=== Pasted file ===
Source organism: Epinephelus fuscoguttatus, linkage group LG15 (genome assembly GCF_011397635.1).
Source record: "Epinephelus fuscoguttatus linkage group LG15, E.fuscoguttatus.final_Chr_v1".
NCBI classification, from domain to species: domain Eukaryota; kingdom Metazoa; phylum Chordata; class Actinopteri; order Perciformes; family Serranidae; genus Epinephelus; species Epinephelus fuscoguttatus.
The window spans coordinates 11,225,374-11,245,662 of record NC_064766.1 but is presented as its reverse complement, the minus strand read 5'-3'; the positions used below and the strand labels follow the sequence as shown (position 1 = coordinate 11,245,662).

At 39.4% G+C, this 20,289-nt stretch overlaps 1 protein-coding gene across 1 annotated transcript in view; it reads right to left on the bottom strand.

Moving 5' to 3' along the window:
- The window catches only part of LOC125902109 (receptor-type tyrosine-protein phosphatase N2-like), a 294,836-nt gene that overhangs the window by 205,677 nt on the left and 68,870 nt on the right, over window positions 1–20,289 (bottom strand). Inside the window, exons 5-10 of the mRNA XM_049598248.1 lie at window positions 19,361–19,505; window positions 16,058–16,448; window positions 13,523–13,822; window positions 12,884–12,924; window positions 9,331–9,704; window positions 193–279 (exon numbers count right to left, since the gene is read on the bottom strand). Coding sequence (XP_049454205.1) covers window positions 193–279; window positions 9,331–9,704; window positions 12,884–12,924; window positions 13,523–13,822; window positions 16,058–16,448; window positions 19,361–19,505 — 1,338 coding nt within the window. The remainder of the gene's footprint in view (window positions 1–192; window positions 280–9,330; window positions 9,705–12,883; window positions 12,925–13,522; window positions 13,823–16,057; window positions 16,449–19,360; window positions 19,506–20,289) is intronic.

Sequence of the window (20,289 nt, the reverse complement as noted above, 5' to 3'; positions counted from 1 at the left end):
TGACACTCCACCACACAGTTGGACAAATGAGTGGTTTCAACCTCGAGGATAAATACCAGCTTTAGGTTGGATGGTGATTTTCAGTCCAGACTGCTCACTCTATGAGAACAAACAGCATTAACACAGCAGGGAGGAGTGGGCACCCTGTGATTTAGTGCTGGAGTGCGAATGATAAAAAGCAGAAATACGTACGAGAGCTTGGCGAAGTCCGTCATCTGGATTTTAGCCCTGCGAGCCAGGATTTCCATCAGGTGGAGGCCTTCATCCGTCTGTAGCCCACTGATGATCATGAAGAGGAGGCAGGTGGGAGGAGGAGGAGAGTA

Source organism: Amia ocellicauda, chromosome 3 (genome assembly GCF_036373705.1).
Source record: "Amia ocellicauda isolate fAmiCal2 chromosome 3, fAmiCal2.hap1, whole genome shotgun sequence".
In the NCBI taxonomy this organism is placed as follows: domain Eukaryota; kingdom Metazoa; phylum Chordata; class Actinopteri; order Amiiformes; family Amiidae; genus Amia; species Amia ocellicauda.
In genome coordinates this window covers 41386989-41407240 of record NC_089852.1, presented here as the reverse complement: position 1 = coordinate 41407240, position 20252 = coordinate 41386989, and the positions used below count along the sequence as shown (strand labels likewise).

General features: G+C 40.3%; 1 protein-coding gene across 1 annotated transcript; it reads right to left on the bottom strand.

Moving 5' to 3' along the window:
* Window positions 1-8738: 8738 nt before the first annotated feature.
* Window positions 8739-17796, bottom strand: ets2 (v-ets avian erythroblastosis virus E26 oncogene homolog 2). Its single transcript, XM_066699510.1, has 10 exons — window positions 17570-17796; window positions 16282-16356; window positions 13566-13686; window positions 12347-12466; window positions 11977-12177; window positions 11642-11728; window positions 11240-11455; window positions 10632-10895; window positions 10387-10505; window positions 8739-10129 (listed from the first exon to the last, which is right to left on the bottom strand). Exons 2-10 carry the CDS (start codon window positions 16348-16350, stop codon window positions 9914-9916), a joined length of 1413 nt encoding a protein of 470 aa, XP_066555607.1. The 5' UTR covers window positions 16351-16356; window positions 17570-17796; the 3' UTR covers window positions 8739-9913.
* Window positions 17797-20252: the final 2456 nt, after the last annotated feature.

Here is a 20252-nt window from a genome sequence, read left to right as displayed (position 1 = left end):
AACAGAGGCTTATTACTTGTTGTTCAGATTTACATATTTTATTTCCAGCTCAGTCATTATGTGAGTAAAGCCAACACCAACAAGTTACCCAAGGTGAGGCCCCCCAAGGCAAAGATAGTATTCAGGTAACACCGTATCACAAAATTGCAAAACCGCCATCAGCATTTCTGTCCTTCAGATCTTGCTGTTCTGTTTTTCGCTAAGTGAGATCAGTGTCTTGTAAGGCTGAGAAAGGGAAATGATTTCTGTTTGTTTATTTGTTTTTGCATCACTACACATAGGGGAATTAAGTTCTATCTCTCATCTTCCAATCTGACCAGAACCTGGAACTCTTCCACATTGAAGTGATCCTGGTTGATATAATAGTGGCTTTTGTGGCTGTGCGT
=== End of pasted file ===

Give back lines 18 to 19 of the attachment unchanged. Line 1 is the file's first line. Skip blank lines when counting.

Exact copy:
* Window positions 17797-20252: the final 2456 nt, after the last annotated feature.

Here is a 20252-nt window from a genome sequence, read left to right as displayed (position 1 = left end):